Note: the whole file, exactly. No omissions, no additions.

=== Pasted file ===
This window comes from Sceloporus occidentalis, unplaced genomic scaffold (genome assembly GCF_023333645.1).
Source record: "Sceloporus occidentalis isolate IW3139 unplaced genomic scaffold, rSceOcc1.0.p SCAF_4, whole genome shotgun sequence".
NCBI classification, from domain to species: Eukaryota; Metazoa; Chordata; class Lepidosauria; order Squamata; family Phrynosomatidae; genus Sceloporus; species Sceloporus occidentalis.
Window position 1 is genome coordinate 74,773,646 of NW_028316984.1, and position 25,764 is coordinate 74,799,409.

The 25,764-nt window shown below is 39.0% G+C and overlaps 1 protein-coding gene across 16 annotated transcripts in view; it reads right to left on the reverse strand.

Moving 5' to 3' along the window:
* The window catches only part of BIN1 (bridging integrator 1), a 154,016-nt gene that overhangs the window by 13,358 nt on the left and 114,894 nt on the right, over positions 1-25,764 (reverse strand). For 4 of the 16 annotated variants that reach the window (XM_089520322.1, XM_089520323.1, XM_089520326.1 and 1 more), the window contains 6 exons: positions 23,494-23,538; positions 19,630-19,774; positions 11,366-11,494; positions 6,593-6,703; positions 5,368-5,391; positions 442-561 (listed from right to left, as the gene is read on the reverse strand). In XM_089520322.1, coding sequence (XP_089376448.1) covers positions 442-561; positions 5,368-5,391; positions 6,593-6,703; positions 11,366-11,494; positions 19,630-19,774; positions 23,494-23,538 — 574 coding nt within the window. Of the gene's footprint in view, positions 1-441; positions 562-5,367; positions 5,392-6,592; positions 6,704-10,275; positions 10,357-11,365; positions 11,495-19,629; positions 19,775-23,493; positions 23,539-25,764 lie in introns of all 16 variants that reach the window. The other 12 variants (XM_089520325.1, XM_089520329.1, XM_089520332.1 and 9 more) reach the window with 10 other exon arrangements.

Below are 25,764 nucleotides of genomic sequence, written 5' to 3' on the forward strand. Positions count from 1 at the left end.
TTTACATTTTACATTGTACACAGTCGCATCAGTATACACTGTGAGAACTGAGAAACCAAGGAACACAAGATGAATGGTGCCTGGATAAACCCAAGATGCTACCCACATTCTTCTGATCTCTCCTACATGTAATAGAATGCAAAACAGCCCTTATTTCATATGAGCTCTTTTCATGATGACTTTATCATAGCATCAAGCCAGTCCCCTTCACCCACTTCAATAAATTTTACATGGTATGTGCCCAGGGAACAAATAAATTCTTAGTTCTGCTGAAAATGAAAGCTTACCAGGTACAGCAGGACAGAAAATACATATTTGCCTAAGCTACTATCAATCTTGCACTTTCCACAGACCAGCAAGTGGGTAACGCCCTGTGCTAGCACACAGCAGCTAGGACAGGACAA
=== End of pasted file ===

This window comes from Sceloporus occidentalis, unplaced genomic scaffold (genome assembly GCF_023333645.1).
Source record: "Sceloporus occidentalis isolate IW3139 unplaced genomic scaffold, rSceOcc1.0.p SCAF_4, whole genome shotgun sequence".
NCBI classification, from domain to species: Eukaryota; Metazoa; Chordata; class Lepidosauria; order Squamata; family Phrynosomatidae; genus Sceloporus; species Sceloporus occidentalis.
Window position 1 is genome coordinate 74,773,646 of NW_028316984.1, and position 25,764 is coordinate 74,799,409.

The 25,764-nt window shown below is 39.0% G+C and overlaps 1 protein-coding gene across 16 annotated transcripts in view; it reads right to left on the reverse strand.

Moving 5' to 3' along the window:
* The window catches only part of BIN1 (bridging integrator 1), a 154,016-nt gene that overhangs the window by 13,358 nt on the left and 114,894 nt on the right, over positions 1-25,764 (reverse strand). For 4 of the 16 annotated variants that reach the window (XM_089520322.1, XM_089520323.1, XM_089520326.1 and 1 more), the window contains 6 exons: positions 23,494-23,538; positions 19,630-19,774; positions 11,366-11,494; positions 6,593-6,703; positions 5,368-5,391; positions 442-561 (listed from right to left, as the gene is read on the reverse strand). In XM_089520322.1, coding sequence (XP_089376448.1) covers positions 442-561; positions 5,368-5,391; positions 6,593-6,703; positions 11,366-11,494; positions 19,630-19,774; positions 23,494-23,538 — 574 coding nt within the window. Of the gene's footprint in view, positions 1-441; positions 562-5,367; positions 5,392-6,592; positions 6,704-10,275; positions 10,357-11,365; positions 11,495-19,629; positions 19,775-23,493; positions 23,539-25,764 lie in introns of all 16 variants that reach the window. The other 12 variants (XM_089520325.1, XM_089520329.1, XM_089520332.1 and 9 more) reach the window with 10 other exon arrangements.

Below are 25,764 nucleotides of genomic sequence, written 5' to 3' on the forward strand. Positions count from 1 at the left end.
TTTACATTTTACATTGTACACAGTCGCATCAGTATACACTGTGAGAACTGAGAAACCAAGGAACACAAGATGAATGGTGCCTGGATAAACCCAAGATGCTACCCACATTCTTCTGATCTCTCCTACATGTAATAGAATGCAAAACAGCCCTTATTTCATATGAGCTCTTTTCATGATGACTTTATCATAGCATCAAGCCAGTCCCCTTCACCCACTTCAATAAATTTTACATGGTATGTGCCCAGGGAACAAATAAATTCTTAGTTCTGCTGAAAATGAAAGCTTACCAGGTACAGCAGGACAGAAAATACATATTTGCCTAAGCTACTATCAATCTTGCACTTTCCACAGACCAGCAAGTGGGTAACGCCCTGTGCTAGCACACAGCAGCTAGGACAGGACAA